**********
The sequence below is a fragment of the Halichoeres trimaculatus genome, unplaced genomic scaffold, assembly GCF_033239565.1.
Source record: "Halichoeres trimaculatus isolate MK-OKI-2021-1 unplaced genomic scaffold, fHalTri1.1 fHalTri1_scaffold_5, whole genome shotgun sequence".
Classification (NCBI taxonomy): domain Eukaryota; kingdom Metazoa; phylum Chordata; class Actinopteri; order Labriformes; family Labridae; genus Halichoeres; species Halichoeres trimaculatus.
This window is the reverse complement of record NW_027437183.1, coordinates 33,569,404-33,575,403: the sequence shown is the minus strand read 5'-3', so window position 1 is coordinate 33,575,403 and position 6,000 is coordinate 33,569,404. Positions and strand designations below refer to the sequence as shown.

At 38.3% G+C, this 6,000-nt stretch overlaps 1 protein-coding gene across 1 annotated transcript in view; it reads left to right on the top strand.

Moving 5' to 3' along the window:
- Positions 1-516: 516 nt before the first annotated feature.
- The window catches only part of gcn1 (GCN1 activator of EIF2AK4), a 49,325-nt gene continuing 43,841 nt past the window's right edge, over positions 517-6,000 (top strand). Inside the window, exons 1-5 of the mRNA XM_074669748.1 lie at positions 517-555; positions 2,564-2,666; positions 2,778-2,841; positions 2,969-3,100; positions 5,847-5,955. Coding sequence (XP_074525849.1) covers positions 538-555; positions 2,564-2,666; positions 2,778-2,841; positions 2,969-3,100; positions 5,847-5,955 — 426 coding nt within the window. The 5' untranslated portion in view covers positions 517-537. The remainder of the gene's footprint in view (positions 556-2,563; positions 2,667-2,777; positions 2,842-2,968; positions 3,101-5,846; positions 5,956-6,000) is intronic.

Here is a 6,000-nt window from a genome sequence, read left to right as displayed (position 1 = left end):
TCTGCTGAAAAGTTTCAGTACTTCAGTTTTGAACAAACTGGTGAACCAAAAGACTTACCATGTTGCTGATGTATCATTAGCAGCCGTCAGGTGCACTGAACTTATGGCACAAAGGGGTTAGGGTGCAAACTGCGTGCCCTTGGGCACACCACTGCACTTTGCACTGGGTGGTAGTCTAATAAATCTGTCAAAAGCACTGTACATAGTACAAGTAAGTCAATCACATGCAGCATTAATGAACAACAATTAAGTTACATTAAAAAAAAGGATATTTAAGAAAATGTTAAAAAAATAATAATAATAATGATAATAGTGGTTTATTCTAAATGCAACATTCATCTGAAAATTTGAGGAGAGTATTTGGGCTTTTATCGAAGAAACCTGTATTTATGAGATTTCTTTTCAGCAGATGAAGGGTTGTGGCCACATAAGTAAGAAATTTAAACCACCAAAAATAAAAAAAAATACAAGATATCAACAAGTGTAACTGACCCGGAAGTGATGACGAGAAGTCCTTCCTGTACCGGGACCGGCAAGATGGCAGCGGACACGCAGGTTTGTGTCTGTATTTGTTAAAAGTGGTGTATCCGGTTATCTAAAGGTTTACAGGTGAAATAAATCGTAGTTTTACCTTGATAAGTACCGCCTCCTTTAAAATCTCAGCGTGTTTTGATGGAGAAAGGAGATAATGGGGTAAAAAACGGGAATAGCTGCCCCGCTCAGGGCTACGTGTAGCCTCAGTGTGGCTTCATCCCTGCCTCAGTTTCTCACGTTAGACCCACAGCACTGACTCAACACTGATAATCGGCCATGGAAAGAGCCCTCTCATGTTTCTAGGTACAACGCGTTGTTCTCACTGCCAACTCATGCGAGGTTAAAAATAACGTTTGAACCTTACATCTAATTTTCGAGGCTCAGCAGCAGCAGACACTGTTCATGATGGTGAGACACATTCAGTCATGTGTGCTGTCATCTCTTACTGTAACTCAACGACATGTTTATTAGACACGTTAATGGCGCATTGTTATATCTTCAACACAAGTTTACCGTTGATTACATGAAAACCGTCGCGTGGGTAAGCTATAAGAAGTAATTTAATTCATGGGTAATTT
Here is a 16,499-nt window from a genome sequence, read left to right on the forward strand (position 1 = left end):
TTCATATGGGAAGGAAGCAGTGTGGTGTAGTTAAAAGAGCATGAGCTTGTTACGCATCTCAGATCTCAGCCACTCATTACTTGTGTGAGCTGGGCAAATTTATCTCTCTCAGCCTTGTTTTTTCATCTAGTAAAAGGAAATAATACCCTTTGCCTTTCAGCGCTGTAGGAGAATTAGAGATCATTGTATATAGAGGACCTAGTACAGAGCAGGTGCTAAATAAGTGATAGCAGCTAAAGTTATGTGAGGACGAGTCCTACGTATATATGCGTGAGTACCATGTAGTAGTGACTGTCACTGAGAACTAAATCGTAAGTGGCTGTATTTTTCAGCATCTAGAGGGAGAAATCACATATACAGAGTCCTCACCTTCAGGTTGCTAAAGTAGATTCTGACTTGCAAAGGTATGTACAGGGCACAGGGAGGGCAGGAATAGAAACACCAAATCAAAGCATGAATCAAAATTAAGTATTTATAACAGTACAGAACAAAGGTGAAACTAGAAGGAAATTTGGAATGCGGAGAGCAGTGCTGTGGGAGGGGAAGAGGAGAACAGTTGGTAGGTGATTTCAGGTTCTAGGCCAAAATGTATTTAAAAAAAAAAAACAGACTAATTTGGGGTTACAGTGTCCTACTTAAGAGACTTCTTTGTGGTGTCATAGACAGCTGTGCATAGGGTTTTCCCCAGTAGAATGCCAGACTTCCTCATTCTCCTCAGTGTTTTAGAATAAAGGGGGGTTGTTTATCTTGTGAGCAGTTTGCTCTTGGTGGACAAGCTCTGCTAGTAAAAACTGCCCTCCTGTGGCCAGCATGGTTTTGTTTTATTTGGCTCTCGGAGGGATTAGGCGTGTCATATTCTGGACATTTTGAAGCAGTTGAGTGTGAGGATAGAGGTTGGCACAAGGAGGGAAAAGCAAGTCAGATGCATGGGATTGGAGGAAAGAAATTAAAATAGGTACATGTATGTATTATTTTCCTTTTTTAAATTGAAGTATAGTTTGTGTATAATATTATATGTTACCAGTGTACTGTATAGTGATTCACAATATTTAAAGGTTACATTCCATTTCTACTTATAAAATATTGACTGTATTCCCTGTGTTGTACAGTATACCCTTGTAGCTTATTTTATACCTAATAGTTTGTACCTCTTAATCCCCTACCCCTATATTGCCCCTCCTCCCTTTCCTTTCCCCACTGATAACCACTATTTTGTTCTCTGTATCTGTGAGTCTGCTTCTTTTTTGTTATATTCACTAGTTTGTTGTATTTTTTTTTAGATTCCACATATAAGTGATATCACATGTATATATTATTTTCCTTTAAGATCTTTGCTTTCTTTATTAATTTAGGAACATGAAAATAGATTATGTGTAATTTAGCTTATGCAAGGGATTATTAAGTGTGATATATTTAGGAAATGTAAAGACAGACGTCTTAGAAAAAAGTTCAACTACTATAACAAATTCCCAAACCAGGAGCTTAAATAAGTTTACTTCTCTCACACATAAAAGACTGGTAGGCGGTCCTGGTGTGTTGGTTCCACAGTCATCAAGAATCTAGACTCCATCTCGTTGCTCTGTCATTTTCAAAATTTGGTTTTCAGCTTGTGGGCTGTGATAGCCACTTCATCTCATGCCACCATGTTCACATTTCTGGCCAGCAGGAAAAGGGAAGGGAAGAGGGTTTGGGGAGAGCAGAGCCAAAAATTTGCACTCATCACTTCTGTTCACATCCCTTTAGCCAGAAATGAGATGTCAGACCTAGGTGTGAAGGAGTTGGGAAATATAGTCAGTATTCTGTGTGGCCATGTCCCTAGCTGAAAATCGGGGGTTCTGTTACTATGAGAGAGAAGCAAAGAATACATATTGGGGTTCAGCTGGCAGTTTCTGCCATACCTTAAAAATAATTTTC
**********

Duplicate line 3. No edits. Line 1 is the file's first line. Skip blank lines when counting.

Classification (NCBI taxonomy): domain Eukaryota; kingdom Metazoa; phylum Chordata; class Actinopteri; order Labriformes; family Labridae; genus Halichoeres; species Halichoeres trimaculatus.